Thomas H. Hudson
|Thomas H. "Tommy" Hudson|
|Preceded by||J. D. DeBlieux|
|Succeeded by||Larry S. Bankston|
Louisiana State Senate President Pro Tempore
|Preceded by||Theodore M. Hickey|
|Succeeded by||Samuel Nunez|
|Born|| November 23, 1946|
Russellville, Pope County
|Residence||Baton Rouge, Louisiana|
|Alma mater|| Louisiana State University|
LSU Law Center]
Thomas H. Hudson, known as Tommy Hudson (born November 23, 1946), is an attorney from Baton Rouge, Louisiana, who from 1976 to 1988 was a Democratic three-term state senator for District 15, based about East Baton Rouge Parish. He was the State Senate President Pro Tempore in his third term from 1984 to 1988.
The son of Henry E. Hudson and the former Cecile Stanford, Hudson was born in Russellville in Pope County in northwestern Arkansas. He graduated from both Louisiana State University and the LSU Law Center]] in Baton Rouge. He is a Presbyterian.
Hudson won the District 15 state Senate seat in the first ever nonpartisan blanket primary held on November 1, 1975. He unseated incumbent J. D. DeBlieux, another Baton Rouge Democrat lawyer. A favorite of the civil rights community, DeBlieux actually lost the African-American vote to Hudson because DeBlieux refused to give black ministers funding for their pledged support. "You should be raising money for me and giving me money to help in my election. I shouldn't be giving you money," DeBlieux told the clergymen. He added that he never gave the ministers any funds.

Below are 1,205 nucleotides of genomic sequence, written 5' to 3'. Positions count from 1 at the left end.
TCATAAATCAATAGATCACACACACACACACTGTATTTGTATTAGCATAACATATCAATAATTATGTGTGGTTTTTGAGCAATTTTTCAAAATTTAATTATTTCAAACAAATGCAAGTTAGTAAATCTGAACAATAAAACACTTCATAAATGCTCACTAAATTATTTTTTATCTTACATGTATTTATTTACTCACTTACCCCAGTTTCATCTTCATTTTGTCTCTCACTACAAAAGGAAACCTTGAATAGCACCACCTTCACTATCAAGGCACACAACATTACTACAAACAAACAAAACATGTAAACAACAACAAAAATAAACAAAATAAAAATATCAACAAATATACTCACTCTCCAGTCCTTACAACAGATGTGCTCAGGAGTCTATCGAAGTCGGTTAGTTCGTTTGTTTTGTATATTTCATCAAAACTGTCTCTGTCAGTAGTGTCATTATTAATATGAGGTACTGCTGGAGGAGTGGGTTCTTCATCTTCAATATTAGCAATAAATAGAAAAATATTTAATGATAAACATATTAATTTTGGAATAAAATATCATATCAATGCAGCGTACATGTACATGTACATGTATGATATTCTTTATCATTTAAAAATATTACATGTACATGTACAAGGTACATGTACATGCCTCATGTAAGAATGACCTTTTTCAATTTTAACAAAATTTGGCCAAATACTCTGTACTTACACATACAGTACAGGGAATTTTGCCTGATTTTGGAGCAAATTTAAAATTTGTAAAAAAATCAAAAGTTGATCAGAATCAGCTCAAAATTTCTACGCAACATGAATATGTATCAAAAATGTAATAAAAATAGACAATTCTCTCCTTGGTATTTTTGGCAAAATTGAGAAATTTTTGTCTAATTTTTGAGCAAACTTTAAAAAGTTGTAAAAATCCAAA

In 1986, while midway in his last Senate term, Hudson waged a challenge to Republican state Representative Richard Hugh Baker of Baton Rouge for Louisiana's 6th congressional district vacated by Republican William Henson Moore, who ran instead unsuccessfully for the U.S. Senate seat vacated by Democrat Russell Long. Baker prevailed with 76,833 votes (51 percent) to Hudson's 67,774 (45 percent). The remaining 6,120 votes (4 percent) was held by a second Democrat, Willis Erwin Blackwell, Sr. (1924-2007), an African-American civil rights advocate and declared supporter of "honesty in government." Blackwell resided in Holden in Livingston Parish. Moore, meanwhile, lost to U.S. House colleague John Breaux, then of Louisiana's 7th congressional district, since disbanded, for the right to succeed the veteran Senator Long.
Hudson did not seek a fourth term in the Senate, an option no longer allowed for Louisiana lawmakers who are restricted to three terms. He was succeeded by a fellow Democrat Baton Rouge lawyer, Larry S. Bankston, son of local Democrat powerhouse Jesse Bankston.
- "Louisiana: Hudson, Thomas H.," Who's Who in American Politics, 2007-2008 (Marquis Who's Who: New Providence, New Jersey, 2007), p. 661.
- Membership of the Louisiana State Senate, 1880-Present. senate.la.gov. Retrieved on January 24, 2021.
- George Morris, "A Civil Servant: J. D. DeBlieux fought in the Legislature for civil rights," The Baton Rouge Morning Advocate, March 9, 1998
- Willis Erwin Blackwell. findagrave.com. Retrieved on January 24, 2021.
- Louisiana Secretary of State, Election Returns, September 27, 1986.